But while the battle raged, merchants of violence and their sponsors forgot the north controls almost 80 per cent of the country’s landed area, one-third of which was designated special government reserved areas. Such reserved forests include Sambisa, covering an area of 60,000 square kilometres, twice the size of the southern part of Nigeria according to Professor Dikwa; Falgore Forest in Kano State, Kamuku or Birnin Gwari Forest in Kaduna State, Rugu Forest in Katsina, Kuyambana Forest, Zamfara and Alewa Forest. Others include Zugurma Forest in Niger State, Lame Bura Forest in Bauchi State and of course, Dajin Rugu Forest where the kidnapped Emir of Bugundu, Hassan Attahiru who regained freedom last Monday was kept for 32 days.

While a section of the country that occupies nearly 80 per cent of the country’s landmass was at war over grazing land with those holding about 20%, a situation described by Ohaneze as ‘provocative and suspicious’, these mostly ungoverned reserved forests became enclaves of banditry, cattle rustlers and killer herdsmen. It was from there marauding criminals move out periodically to unleash terror on innocent people.

Counting the cost allowing criminals to take over ungoverned reserved forests to Zamfara, Abdullahi Shinkafi, the state Secretary to the Government during a recent Gusau town hall meeting organised by the Nigerian Bar Association (NBA), said the state government has spent some N17 billion in the past seven years on fighting banditry. Breaking down the cost, he explained: “In 2011, we provided 457 vehicles for security agencies; in 2012, we provided 2,250 vehicles; in 2014, 77 vehicles and 50 vehicles each in 2015, 2016, 2017 and 2018. Other prices according to him include “over 3,000 deaths, destruction of over 2,000 homes, burning of over 500 cars and kidnapping of over 500 people for ransom”.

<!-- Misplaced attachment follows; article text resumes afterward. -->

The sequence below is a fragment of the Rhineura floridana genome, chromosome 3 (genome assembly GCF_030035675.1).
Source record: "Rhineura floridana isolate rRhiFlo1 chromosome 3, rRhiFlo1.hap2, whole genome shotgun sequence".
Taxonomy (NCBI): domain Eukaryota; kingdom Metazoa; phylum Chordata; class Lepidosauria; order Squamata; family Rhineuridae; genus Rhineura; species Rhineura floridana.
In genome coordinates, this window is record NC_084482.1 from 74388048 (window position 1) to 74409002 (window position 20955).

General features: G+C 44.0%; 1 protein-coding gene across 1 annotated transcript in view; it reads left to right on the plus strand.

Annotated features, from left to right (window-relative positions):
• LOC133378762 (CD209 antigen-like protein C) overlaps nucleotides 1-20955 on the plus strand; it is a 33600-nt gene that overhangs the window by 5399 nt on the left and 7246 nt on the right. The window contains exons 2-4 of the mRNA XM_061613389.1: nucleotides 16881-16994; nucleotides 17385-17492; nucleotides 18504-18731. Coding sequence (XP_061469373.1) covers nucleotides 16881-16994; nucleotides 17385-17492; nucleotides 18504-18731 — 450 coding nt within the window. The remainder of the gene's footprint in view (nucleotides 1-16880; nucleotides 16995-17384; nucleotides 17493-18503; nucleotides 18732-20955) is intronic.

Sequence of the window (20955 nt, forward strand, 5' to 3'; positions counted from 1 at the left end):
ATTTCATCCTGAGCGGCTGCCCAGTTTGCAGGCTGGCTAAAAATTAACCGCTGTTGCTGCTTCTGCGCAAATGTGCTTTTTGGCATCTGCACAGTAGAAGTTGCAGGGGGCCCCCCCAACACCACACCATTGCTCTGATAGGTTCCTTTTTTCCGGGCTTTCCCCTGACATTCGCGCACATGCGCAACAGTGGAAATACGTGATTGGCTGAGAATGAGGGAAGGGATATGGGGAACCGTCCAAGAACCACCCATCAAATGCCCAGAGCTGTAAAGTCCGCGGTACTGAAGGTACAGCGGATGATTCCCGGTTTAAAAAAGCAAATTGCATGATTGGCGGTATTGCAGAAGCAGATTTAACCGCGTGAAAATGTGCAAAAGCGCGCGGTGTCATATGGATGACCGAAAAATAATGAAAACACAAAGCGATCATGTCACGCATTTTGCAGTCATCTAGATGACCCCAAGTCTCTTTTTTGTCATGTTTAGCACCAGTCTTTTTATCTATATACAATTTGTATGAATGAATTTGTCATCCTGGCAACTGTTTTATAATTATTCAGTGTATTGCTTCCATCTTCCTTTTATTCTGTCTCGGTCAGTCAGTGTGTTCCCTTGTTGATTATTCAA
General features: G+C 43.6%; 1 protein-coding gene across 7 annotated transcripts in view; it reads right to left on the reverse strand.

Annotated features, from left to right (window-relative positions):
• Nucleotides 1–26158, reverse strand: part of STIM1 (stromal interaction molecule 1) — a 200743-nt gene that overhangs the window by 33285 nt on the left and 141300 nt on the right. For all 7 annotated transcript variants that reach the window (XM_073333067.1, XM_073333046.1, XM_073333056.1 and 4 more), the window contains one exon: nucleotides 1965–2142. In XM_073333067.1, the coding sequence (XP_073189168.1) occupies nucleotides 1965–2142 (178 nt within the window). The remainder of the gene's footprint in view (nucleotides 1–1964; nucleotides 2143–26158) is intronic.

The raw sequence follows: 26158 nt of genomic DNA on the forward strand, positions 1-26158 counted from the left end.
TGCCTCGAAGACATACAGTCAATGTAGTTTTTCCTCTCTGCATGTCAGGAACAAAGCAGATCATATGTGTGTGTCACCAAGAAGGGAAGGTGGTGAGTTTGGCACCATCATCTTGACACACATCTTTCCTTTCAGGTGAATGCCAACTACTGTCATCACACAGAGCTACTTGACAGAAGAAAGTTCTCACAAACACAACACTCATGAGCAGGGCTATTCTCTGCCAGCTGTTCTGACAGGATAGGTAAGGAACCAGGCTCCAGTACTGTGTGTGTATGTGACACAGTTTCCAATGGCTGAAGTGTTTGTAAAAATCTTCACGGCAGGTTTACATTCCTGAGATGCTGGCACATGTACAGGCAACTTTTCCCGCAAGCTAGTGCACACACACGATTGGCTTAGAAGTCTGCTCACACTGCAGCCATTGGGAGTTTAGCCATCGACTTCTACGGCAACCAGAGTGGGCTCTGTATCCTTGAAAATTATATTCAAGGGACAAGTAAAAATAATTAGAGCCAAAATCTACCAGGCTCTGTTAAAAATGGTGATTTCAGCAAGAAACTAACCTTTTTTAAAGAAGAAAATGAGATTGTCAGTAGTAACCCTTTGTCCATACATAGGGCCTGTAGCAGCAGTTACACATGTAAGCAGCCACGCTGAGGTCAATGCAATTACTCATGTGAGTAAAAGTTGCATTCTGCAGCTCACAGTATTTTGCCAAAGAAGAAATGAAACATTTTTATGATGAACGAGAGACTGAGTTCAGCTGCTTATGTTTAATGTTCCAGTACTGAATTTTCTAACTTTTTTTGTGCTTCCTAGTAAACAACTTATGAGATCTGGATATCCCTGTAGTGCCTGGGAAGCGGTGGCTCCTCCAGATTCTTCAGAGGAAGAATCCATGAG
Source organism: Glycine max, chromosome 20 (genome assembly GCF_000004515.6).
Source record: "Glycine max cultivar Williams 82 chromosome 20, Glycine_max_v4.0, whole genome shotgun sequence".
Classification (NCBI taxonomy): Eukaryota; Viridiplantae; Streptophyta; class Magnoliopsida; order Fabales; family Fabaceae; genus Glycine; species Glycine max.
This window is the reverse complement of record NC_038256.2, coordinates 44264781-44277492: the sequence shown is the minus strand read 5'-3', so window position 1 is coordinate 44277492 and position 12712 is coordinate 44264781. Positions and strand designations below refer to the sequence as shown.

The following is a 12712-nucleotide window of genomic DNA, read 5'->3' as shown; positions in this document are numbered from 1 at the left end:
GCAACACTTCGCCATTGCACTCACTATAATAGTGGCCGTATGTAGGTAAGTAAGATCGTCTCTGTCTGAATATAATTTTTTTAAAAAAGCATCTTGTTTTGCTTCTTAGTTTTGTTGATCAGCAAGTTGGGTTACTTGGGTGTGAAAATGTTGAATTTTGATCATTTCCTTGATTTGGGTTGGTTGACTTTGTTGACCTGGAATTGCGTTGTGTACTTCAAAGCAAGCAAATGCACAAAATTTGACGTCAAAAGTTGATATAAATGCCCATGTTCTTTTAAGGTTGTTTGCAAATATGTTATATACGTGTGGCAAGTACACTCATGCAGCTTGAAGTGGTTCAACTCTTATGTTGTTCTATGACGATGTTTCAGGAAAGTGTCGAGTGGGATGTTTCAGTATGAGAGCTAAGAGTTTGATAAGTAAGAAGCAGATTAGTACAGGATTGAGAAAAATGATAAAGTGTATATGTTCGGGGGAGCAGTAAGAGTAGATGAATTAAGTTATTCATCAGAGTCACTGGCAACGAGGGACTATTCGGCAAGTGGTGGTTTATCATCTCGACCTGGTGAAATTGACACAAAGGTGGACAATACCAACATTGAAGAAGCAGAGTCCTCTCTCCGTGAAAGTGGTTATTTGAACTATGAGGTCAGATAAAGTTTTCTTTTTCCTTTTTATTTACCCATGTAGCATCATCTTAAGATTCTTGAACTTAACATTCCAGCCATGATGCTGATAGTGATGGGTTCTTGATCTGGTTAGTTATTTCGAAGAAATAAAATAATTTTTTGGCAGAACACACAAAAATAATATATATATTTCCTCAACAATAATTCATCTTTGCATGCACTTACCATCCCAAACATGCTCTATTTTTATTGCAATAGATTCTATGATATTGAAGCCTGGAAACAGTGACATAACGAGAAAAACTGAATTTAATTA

Kaduna, Katsina Sokoto and Borno states where ungoverned territories were seized by criminal herdsmen, bandits and cattle rustlers must have no doubt shared Zamfara’s painful experience. Sadly, the likes of Shehu Garba, Abubakar Malami and Kaduna’s Nasir El Rufai and Bauchi’s Bala Mohammed and other Fulani irredentists in Buhari’s government, by unleashing vicious attack on Governor Akeredolu of Ondo State for signing an anti-open grazing law to rid his state’s reserved forests of bandits and killer herdsmen, want Ondo and other southern states to share the Zamfara experience.

Besides the kidnapping of Olu Falae, the killings of Chief Fasoranti’s daughter and Dr Fatai Aborode who left his lecturing job in Scotland to start a farm in his Ibarapa community of Oyo State, they probably want a replication of mass abduction of children for ransom, surrendering of Southwest’s reserved forests and farms to Fulani herdsmen from Mauritania, Libya or Niger the way it happened in the north to ensure northern miseries spread to the south. They will also probably not be satisfied until they see a replication of dangerous Abuja-Kaduna and Birnin Gwari highways in the southwest.

It is by now obvious to Nigerians that Shehu Garba, Malami and El Rufai who often pretend to speak for Buhari when they in fact speak for the tendencies they represent in Buhari’s government, do not love others as they love themselves. It is hoped they will emulate Katsina’s Masari by supporting government efforts at liberating confiscated ungoverned territories from bandits and terrorists and use same to establish ranches which will promote the development of associated industries such as dairy, leather and shoe industries.

It is also hoped they would stop opposing the demand by the 36 federating states for state and community policing which has the potential to prevent communities from being alienated from their land as against their preference for federal police who because they have no stakes, often allegedly look the other way or take sides as invincible AK-47-wielding criminal herdsmen sack communities after communities.